Phoebe Robinson


Phoebe Robinson graduated from Queensland Academies Creative Industries (QACI) in 2016 after achieving her International Baccalaureate (IB) Diploma and developing a signature creative identity in Visual Arts and Theatre. After graduating Phoebe chose to incorporate travel and work into her gap year experience and has recently returned from the West Sussex region in England. Here’s her story…

2017 – A Different Way to Start!!

On New Year’s Eve 2016 I left Australia to embark on a 12 month journey near the coast of West Sussex in England. In less than a week’s time I would’ve already moved into the boys boarding accommodation at Windlesham House school (along with four other gap students), had two induction days and started two whole days of first aid and pool safety training. Already thrown straight into the deep end and terrified of the decision I’d made, I learnt the majority of blanks and wonderful ways of the preparatory school I was to call home in simply a matter of weeks. Looking back on the chaotic blur of 2017, I couldn’t have made a better choice!!

The whole process began almost two years earlier when I discovered the whole concept of taking a ‘gap year’ once completing senior school. In my head I thought I had the whole ‘after school’ plan sorted: start University, obtain job, start living!! With hindsight I think I had the plan slightly in the wrong order... It turns out that ‘start living’ is always a priority. Not in the literal sense of course as we hope that’s already been underway for some time now, but not being afraid to think of certain opportunities outside the box that might not first occur as being ‘the right thing to do’!!

The ‘obtain job’ became my way of taking a gap year. After discovering the school I sent through my application for the available junior teacher position and took part in an interview several weeks later. In a matter of days, in November 2015 I discovered I’d be packing my bags the following year to go back to primary school!

There were three terms in the whole year: winter/spring term, summer term, and Autumn term. The longest term was the Autumn that went from September 1st to December 14th. The shortest, and in my opinion the most fun and beautiful term, was summer that went from the end of April to the start of July. Smack bang in the middle of both terms was a whole two months of summer holidays.

So despite all the half-terms, extended Easter holidays and endless summer evenings, I actually did work, and a lot of it during the term time. I worked full-time six days a week plus added boarding duty hours in the evenings. Four times a term gap students were expected to work four weekends, and so more than not we’d all work two weeks straight with one half day sleep in to break it up. I was fortunate enough that the South Downs Way was more or less part of the schools backyard, so on Sunday when I was free, I walked and walked and walked.

The work itself was enjoyable and a great experience to have, it just happened to last a lot longer than an average day would. In the mornings I’d assist in the classroom, commonly with Reception (prep students) and the French Department (ironic after three years with Monica in Spanish). Six afternoons a week I’d umpire and train with the girls (aged 9 – 14 years) in the sport of the season.

Netball was first in Winter, followed by Rounders in the summer and Hockey and Netball in the Autumn. Sport turned out to be the thing I enjoyed most at the School. From being a full time Theatre HL and Visual Art HL student it came as a shock to do more than stair runs twice a week and stretching to hang paintings. It was something I hadn’t taken the time to do more of whilst I studied however I now have regular game play in my line of sight!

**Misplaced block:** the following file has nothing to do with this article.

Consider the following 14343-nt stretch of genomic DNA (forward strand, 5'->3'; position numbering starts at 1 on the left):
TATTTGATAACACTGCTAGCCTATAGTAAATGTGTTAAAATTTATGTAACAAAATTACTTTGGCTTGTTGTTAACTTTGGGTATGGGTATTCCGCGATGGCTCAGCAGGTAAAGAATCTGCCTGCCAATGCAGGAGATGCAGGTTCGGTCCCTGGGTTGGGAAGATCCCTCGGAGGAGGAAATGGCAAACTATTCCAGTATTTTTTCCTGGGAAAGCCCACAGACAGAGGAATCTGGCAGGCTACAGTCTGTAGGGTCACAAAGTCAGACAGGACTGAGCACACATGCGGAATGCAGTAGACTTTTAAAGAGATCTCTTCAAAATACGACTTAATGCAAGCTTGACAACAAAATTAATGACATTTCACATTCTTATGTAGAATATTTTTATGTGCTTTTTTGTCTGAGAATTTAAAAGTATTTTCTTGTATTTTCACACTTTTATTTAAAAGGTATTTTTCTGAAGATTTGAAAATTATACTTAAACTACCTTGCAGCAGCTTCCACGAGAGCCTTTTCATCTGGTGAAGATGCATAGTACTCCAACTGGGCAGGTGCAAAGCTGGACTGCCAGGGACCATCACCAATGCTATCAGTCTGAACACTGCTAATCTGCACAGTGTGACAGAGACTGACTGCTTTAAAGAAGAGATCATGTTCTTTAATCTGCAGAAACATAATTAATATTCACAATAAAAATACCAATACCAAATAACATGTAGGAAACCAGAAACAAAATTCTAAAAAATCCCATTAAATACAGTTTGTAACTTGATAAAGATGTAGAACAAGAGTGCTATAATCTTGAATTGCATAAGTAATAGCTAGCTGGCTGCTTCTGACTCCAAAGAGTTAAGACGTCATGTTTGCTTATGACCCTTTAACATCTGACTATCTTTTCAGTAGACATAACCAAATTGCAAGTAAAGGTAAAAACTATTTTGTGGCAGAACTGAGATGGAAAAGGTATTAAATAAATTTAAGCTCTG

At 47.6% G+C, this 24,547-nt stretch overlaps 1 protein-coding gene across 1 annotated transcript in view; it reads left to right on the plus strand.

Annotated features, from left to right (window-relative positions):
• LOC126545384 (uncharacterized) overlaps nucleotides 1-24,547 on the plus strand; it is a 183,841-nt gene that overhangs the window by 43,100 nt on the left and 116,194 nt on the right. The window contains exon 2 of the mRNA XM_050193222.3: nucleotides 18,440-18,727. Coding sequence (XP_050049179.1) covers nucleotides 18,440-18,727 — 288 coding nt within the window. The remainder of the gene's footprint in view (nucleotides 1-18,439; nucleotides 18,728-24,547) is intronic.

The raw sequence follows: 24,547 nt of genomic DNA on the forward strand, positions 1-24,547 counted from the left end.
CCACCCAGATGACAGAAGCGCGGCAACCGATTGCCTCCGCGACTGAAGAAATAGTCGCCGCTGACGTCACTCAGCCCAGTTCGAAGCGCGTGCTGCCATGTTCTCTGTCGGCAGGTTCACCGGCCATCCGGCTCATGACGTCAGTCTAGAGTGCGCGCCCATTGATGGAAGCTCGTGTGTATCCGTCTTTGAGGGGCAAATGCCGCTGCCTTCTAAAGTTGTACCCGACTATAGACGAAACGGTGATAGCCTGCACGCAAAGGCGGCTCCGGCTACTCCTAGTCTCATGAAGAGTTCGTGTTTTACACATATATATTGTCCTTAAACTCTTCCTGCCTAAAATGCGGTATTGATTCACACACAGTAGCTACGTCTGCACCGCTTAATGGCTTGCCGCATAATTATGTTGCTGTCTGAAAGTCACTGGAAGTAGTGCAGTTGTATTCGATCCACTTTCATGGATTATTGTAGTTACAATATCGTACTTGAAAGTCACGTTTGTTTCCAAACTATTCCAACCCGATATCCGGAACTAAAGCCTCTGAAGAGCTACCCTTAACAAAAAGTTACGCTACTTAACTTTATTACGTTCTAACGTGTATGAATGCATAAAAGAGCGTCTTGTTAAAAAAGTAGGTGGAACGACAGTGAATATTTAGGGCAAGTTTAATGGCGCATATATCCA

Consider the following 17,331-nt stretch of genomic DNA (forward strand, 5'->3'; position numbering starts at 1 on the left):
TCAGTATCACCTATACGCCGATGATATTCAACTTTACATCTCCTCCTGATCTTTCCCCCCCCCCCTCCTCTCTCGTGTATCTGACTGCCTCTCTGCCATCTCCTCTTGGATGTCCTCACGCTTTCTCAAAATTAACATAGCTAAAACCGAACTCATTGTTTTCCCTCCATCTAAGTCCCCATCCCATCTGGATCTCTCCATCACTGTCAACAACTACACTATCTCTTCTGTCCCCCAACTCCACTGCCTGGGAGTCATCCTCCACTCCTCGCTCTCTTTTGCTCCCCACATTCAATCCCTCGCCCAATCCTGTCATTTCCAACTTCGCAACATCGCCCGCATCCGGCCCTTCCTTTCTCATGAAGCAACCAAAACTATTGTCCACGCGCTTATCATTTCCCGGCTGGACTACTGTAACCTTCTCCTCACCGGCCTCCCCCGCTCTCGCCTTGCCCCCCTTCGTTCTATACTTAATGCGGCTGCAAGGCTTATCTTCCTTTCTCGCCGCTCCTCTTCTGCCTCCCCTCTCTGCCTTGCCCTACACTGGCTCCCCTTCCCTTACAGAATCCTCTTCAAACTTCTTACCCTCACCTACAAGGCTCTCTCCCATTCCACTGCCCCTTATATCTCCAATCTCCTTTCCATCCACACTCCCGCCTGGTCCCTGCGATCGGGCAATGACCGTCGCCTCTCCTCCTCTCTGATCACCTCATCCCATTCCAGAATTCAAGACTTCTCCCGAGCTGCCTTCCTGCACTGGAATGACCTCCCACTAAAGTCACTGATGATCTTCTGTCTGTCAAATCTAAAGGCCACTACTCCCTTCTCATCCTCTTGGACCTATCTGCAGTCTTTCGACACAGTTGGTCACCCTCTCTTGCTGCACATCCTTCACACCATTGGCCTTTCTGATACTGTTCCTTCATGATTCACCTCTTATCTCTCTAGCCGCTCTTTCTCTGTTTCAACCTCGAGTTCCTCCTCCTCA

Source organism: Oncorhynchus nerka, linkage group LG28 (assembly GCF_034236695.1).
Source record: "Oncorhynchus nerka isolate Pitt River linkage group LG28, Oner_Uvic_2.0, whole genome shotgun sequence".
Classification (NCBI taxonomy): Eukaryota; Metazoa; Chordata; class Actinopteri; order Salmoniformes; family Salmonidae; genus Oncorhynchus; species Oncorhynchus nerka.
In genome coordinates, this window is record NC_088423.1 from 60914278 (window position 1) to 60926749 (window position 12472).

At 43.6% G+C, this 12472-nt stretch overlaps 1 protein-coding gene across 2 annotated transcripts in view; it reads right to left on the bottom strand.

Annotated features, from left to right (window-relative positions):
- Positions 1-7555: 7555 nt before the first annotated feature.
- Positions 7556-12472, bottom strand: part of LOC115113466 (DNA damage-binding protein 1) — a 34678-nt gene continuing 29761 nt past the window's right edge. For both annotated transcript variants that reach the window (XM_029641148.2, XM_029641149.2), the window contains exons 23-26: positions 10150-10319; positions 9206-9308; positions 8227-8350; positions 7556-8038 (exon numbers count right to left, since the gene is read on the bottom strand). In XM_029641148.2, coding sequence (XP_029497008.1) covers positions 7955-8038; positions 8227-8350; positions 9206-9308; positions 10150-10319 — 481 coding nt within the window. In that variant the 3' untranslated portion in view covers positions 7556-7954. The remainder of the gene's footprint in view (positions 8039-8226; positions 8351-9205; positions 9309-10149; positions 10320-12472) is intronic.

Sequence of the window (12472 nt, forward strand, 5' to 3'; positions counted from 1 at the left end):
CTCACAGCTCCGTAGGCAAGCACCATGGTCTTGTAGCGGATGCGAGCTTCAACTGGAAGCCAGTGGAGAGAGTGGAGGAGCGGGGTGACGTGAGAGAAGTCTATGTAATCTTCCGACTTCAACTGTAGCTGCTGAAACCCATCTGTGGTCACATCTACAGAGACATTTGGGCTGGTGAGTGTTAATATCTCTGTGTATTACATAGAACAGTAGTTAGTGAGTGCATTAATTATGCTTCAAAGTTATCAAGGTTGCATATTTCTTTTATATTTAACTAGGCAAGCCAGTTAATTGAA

When school was out, I had the fantastic opportunity to travel around Europe. From a mixture of travelling with friends and tour groups to simply by myself, I reached many cities and covered a lot of countries including: Amsterdam, Barcelona, Stuttgart (Germany), Scotland, Ireland, Switzerland, France, Italy, Poland, and Prague.

After graduating QACI I was worried that my artistic practice would fall behind if I wasn’t going to study immediately after finishing. However nothing about it ‘fell’ in any sense. It just happened that the arts weren’t for the first time in a long time my main focus. I had a whole year to explore and meet as many people as possible. It didn’t mean I couldn’t take my sketchbook with me everywhere I went, book theatre shows and watch live performances. I have become more inspired than ever, my views on different societies and cultures expanding and creating discussions inside my mind that I wouldn’t have been engaged with before travelling. I would take paint from the art room cupboard after work on a Thursday and paint until three in the morning because I knew that I wouldn’t have to start work until 1pm the next day. Every city I travelled to I collected ‘Love Letters’ graffiti’d and marked onto walls and trees. I gave myself little goals and ideas that I then built upon and now have gathered to create something entirely new. I haven’t stopped learning. The method in which it is being delivered and I receiving it is just different to the content I was learning beforehand.

I’m glad I pushed myself to begin with ‘start living’. Now I will simply continue. In February I will study a double BA degree in Fine Art and Business at Griffith University between the Gold Coast and South Bank campuses, along with completing my Associateship Trinity College London in teaching and applied drama. So for now I have a four year outline squeezed into the new plan. Maybe it’s best not having a ‘plan’ per say, more so a desire and constant need to do what you do best and inexplicably enjoy!
Last reviewed 26 November 2018
Last updated 26 November 2018